by Mark Craddock
LA VETA — It was more than a year in the making, and collected about another year’s worth of dust before formal consideration, but La Veta’s long-awaited “Parks, Open Spaces and Trails Master Plan” was unanimously approved Oct. 5 by the town board.
After the vote, Mayor Doug Brgoch asked Marilyn Russell, president of La Veta Trails and a principal proponent of the plan, if she would like to comment.
“I’m just so happy tonight is happening,” she said.
“I hope everybody takes time to read the master plan,” Brgoch said. “I like the way it’s laid out in terms of conceptualization, the approach that how things are done is more important than the litany of what comes first, what comes second and what comes third.”
There are, however, priorities in the plan, top among them include design and implementation of a trail along Ryus Ave., Aspen Street and Garland Street, trail signage and a new playground at the Town Park.
The master plan’s stated vision is “to create an interconnected community-based system of parks, open spaces and trails for people of all ages and abilities and connect to the regional system. With the help of strategic partners, community members and visitors will be able to enjoy and see all La Veta has to offer. The local history, arts and people are what makes La Veta unique.”
The document articulates six goals to achieve this vision:
– to develop a trail system with directional and informational signage that connects to key city facilities with recreational amenities, as well as the future La Veta school;
– to upgrade parks, open spaces and trails to meet community needs and desires;
– to provide additional recreational access to the Cucharas River;
– to recognize the economic benefits of parks, open spaces and trails to the community;
– and to use traditional and creative mechanisms for funding existing and new recreational amenities.
The plan proposes “a logical sequence of phasing for development based on the town’s finances and projects that will help engage the community to build momentum.”
Specifically, it calls for an estimated $15,000 in trail signage; $179,100 in new playground and fitness equipment; $9,770 for the river trail along Ryus, Aspen and Garland; and $146,000 for a pedestrian bridge to connect Garland Street to the river trail as the town’s top priorities.
Among secondary-priority projects is a new park in the northwest part of town which would incorporate a dog park, a “sky garden” for observing the night sky and a pump track – a mountain biking track that would allow La Veta to host USA Pump Track competitions. The estimated price tag for that project would be around $1.2 million.
In all, the master plan calls for an estimated total construction cost of over $5.8 million, based on 2019/2020 pricing.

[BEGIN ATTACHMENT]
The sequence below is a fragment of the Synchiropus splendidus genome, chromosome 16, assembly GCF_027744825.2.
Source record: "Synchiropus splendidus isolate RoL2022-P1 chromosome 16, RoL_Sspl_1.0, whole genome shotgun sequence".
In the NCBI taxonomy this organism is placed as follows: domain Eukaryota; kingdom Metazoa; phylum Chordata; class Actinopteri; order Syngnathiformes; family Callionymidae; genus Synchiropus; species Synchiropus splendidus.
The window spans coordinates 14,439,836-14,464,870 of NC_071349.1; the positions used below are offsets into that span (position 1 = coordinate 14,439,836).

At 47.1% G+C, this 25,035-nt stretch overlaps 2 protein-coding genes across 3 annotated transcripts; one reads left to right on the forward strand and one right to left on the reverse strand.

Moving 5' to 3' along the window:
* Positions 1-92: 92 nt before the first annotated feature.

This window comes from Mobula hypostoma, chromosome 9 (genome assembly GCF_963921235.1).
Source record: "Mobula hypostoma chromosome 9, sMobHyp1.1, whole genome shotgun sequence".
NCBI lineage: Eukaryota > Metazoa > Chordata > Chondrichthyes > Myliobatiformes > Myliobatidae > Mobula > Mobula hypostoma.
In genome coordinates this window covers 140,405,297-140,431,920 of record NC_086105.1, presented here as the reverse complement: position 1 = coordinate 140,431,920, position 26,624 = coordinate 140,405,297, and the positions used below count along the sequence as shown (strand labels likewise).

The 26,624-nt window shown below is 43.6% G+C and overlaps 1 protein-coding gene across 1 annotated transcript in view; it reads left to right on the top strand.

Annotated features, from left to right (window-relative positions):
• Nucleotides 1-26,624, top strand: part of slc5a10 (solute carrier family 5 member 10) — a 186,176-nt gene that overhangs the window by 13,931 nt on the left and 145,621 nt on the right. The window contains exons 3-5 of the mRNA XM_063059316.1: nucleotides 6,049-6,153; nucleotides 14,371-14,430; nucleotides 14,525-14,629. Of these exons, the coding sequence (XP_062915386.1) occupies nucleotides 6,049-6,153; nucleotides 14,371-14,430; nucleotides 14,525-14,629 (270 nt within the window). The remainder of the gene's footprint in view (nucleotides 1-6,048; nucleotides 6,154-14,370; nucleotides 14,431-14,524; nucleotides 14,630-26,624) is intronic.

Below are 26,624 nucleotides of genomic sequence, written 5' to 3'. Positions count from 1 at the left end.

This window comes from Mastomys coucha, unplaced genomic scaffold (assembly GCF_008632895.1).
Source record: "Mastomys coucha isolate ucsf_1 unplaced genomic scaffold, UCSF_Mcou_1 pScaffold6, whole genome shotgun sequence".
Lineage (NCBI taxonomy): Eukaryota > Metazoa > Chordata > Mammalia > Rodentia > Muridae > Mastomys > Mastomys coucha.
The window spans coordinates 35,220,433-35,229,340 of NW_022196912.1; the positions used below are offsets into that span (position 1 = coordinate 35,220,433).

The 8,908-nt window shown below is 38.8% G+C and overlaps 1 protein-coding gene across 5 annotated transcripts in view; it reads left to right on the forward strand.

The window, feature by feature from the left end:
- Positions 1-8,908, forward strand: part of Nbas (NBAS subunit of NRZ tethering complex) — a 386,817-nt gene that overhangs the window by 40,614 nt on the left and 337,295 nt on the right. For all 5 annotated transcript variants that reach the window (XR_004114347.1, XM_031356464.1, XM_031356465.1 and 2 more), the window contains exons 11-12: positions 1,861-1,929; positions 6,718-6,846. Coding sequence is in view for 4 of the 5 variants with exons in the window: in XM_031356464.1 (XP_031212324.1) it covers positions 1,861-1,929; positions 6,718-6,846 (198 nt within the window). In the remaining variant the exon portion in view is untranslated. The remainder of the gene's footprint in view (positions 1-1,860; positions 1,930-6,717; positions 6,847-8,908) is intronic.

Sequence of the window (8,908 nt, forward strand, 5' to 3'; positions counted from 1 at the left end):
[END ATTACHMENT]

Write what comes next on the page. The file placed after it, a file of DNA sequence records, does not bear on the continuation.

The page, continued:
The master plan proposes projects could be funded through various sources such as Great Outdoors Colorado (GOCO), Colorado Parks and Wildlife (CPW), Colorado Health Foundation (CHF), Colorado Department of Agriculture Noxious Weed Fund, and the “Next 50 Initiative.”
One thread running through the document emphasizes projects that would appeal to older residents, based on results of community surveys conducted early in the planning process.
The report says that, of the 121 people who responded to the survey, 65% were over age 50. Walking was rated as the number-one activity, with 88% saying they regularly walk during the summer and 80% saying they walk during winter months as well. Four of the most-used facilities are Town Park (79%), Wahatoya Lake Trail (69%), Diagre Reservoir Trail (55%) and School Nature Trail (52%).
Public meetings on the master plan were held on Nov. 19, 2019 and Feb. 27, 2020, and La Veta Trails hosted two subsequent focus groups that focused on residents over age 55, which were originally planned as face-to-face meetings but were changed to remote meetings because of COVID-19.
Top priority from the focus groups was the desire for a river trail that allows for biking and walking. Restrooms, safe sidewalks and benches were also highly prioritized amenities.
Focus group participants reported they were walking and exercising outside more as a result of the impacts of the COVID-19 pandemic.
The master plan also drew from prior planning and research done by the town, including:
– “Design Guidance Accommodating Bicycle and Pedestrian Travel in La Veta,” completed in 2002;
– “Town of La Veta Comprehensive Plan for Parks and Open Spaces and Trails,” completed in 2003;
– “La Veta Community Survey,” 2011;
– “Bike-Walk Huerfano County Survey,” 2017;
– “Rural Active Living Assessment,” a collaborative effort between La Veta Trails and the the school district for the “Next 50 Initiative” to assess conditions in La Veta that promote or inhibit active living.